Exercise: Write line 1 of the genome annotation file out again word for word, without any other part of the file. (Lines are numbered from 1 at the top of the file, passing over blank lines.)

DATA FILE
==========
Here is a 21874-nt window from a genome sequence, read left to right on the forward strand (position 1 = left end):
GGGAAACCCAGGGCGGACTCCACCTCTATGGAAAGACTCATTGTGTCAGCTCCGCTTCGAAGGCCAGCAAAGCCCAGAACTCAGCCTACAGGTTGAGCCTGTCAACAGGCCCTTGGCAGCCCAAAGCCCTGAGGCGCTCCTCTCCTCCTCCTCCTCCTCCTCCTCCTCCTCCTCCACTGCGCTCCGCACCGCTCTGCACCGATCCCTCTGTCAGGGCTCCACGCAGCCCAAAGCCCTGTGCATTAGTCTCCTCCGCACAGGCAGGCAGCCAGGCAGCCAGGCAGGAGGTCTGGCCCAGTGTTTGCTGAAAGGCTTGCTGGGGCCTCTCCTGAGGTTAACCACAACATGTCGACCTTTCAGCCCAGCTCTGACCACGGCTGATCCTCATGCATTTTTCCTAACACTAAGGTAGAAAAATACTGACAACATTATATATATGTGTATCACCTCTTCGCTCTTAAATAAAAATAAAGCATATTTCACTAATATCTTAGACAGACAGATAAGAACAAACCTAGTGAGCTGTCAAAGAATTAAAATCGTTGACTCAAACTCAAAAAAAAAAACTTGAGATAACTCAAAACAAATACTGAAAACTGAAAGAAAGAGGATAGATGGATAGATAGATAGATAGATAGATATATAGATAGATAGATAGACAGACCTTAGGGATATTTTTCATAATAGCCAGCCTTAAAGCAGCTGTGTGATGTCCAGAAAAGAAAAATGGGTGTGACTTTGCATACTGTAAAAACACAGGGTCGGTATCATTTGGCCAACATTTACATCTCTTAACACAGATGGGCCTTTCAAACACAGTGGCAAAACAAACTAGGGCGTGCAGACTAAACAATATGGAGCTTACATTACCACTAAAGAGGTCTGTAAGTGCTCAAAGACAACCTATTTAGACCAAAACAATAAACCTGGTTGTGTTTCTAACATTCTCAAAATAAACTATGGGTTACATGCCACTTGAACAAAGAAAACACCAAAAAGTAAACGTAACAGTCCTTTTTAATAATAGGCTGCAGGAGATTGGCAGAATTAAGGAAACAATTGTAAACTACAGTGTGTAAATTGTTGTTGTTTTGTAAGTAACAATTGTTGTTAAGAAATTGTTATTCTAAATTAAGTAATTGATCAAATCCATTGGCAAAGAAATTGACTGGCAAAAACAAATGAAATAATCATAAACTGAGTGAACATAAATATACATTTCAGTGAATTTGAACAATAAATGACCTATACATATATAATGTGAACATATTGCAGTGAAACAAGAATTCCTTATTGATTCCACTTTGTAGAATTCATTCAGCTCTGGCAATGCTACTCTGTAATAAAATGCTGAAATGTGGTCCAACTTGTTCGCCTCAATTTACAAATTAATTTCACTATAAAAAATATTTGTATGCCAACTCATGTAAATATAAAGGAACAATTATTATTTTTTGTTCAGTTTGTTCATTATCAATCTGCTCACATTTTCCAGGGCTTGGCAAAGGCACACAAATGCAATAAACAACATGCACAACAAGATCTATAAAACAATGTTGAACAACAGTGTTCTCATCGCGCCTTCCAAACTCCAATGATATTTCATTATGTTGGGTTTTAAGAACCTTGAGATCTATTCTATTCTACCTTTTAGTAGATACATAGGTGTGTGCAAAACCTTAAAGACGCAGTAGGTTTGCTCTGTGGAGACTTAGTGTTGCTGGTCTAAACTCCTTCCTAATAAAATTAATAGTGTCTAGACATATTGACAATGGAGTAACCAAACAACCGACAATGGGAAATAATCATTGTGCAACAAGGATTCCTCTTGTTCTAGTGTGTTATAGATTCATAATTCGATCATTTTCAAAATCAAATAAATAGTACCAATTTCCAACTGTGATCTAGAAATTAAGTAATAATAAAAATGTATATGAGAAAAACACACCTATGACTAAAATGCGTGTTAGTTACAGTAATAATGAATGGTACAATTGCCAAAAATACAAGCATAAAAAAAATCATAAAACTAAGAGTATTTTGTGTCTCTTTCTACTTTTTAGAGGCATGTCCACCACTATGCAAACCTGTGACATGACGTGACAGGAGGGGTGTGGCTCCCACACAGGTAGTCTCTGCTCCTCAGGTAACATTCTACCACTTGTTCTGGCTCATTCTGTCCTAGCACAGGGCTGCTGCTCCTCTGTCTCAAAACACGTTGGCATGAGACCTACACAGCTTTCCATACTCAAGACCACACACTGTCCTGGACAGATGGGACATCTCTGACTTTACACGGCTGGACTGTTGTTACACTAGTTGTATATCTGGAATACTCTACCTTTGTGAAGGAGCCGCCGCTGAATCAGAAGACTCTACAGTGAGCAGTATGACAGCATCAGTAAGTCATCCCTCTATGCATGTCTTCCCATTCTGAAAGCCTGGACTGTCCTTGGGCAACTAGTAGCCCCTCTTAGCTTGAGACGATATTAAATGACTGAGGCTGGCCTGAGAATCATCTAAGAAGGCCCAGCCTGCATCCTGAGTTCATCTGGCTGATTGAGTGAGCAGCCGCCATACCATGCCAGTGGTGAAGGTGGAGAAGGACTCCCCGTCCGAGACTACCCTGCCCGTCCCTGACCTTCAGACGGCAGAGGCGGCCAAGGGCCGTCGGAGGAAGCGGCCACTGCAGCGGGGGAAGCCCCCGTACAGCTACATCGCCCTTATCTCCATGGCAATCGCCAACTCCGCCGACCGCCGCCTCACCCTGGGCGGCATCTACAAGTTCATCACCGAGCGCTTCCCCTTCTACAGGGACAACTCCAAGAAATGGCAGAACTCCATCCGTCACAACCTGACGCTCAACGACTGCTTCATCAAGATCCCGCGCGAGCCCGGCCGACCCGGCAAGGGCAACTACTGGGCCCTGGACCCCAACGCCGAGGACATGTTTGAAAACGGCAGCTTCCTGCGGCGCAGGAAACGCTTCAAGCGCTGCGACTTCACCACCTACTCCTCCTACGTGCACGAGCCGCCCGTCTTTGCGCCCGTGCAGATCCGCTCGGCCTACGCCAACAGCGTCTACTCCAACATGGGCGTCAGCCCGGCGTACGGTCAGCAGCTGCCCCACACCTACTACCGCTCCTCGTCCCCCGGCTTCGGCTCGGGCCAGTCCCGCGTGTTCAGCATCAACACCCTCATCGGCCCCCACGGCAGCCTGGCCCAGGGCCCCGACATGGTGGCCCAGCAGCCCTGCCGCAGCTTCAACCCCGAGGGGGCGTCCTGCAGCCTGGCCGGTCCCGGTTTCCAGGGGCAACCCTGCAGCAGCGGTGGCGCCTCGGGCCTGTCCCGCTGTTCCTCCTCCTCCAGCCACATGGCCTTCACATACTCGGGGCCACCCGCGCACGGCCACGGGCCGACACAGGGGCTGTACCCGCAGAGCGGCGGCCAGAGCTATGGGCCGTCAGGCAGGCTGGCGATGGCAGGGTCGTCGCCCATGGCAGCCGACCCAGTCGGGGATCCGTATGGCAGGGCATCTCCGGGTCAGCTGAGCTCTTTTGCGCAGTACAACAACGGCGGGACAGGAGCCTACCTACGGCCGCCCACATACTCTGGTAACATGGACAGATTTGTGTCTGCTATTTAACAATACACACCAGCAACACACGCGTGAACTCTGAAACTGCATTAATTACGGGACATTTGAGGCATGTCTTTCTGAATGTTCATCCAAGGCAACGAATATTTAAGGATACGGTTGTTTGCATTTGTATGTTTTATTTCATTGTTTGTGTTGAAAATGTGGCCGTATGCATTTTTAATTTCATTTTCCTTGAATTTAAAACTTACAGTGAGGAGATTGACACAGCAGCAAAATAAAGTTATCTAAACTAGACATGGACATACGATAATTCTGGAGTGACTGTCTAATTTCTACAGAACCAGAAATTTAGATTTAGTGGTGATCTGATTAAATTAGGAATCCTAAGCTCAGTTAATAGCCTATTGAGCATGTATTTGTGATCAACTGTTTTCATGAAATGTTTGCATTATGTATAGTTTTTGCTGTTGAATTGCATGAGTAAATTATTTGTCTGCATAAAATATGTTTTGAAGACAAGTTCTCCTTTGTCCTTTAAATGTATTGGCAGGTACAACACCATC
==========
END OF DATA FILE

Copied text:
Here is a 21874-nt window from a genome sequence, read left to right on the forward strand (position 1 = left end):